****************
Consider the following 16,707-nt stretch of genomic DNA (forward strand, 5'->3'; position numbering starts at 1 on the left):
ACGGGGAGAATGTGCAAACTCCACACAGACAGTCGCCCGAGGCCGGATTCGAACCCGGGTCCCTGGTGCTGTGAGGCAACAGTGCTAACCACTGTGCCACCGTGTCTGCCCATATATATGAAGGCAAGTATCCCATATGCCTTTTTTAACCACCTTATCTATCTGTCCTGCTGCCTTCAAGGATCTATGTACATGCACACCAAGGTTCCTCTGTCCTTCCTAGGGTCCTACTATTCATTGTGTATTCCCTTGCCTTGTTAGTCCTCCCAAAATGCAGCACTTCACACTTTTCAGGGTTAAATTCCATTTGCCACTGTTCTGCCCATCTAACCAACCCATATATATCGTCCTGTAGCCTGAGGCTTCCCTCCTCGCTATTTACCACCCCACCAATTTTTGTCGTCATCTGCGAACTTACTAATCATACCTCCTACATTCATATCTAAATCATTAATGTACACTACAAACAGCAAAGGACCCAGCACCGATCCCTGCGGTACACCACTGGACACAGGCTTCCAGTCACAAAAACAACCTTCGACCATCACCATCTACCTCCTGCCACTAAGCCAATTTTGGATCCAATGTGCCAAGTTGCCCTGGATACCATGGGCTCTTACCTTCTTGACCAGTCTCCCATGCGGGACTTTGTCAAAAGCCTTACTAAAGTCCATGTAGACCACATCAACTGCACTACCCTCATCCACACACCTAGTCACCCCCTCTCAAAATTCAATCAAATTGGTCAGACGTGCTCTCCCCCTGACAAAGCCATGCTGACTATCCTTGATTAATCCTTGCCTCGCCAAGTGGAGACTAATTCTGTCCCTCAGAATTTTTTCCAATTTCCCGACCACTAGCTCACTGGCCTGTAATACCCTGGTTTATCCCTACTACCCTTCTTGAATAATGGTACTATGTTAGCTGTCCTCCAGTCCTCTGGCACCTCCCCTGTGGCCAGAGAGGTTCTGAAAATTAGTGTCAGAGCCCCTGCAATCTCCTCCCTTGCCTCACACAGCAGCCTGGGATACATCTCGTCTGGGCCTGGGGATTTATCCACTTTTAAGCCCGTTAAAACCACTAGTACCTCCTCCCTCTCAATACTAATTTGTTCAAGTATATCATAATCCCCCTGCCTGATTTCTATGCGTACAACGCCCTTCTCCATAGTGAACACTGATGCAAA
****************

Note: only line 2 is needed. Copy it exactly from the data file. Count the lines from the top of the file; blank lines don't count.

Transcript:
ACGGGGAGAATGTGCAAACTCCACACAGACAGTCGCCCGAGGCCGGATTCGAACCCGGGTCCCTGGTGCTGTGAGGCAACAGTGCTAACCACTGTGCCACCGTGTCTGCCCATATATATGAAGGCAAGTATCCCATATGCCTTTTTTAACCACCTTATCTATCTGTCCTGCTGCCTTCAAGGATCTATGTACATGCACACCAAGGTTCCTCTGTCCTTCCTAGGGTCCTACTATTCATTGTGTATTCCCTTGCCTTGTTAGTCCTCCCAAAATGCAGCACTTCACACTTTTCAGGGTTAAATTCCATTTGCCACTGTTCTGCCCATCTAACCAACCCATATATATCGTCCTGTAGCCTGAGGCTTCCCTCCTCGCTATTTACCACCCCACCAATTTTTGTCGTCATCTGCGAACTTACTAATCATACCTCCTACATTCATATCTAAATCATTAATGTACACTACAAACAGCAAAGGACCCAGCACCGATCCCTGCGGTACACCACTGGACACAGGCTTCCAGTCACAAAAACAACCTTCGACCATCACCATCTACCTCCTGCCACTAAGCCAATTTTGGATCCAATGTGCCAAGTTGCCCTGGATACCATGGGCTCTTACCTTCTTGACCAGTCTCCCATGCGGGACTTTGTCAAAAGCCTTACTAAAGTCCATGTAGACCACATCAACTGCACTACCCTCATCCACACACCTAGTCACCCCCTCTCAAAATTCAATCAAATTGGTCAGACGTGCTCTCCCCCTGACAAAGCCATGCTGACTATCCTTGATTAATCCTTGCCTCGCCAAGTGGAGACTAATTCTGTCCCTCAGAATTTTTTCCAATTTCCCGACCACTAGCTCACTGGCCTGTAATACCCTGGTTTATCCCTACTACCCTTCTTGAATAATGGTACTATGTTAGCTGTCCTCCAGTCCTCTGGCACCTCCCCTGTGGCCAGAGAGGTTCTGAAAATTAGTGTCAGAGCCCCTGCAATCTCCTCCCTTGCCTCACACAGCAGCCTGGGATACATCTCGTCTGGGCCTGGGGATTTATCCACTTTTAAGCCCGTTAAAACCACTAGTACCTCCTCCCTCTCAATACTAATTTGTTCAAGTATATCATAATCCCCCTGCCTGATTTCTATGCGTACAACGCCCTTCTCCATAGTGAACACTGATGCAAA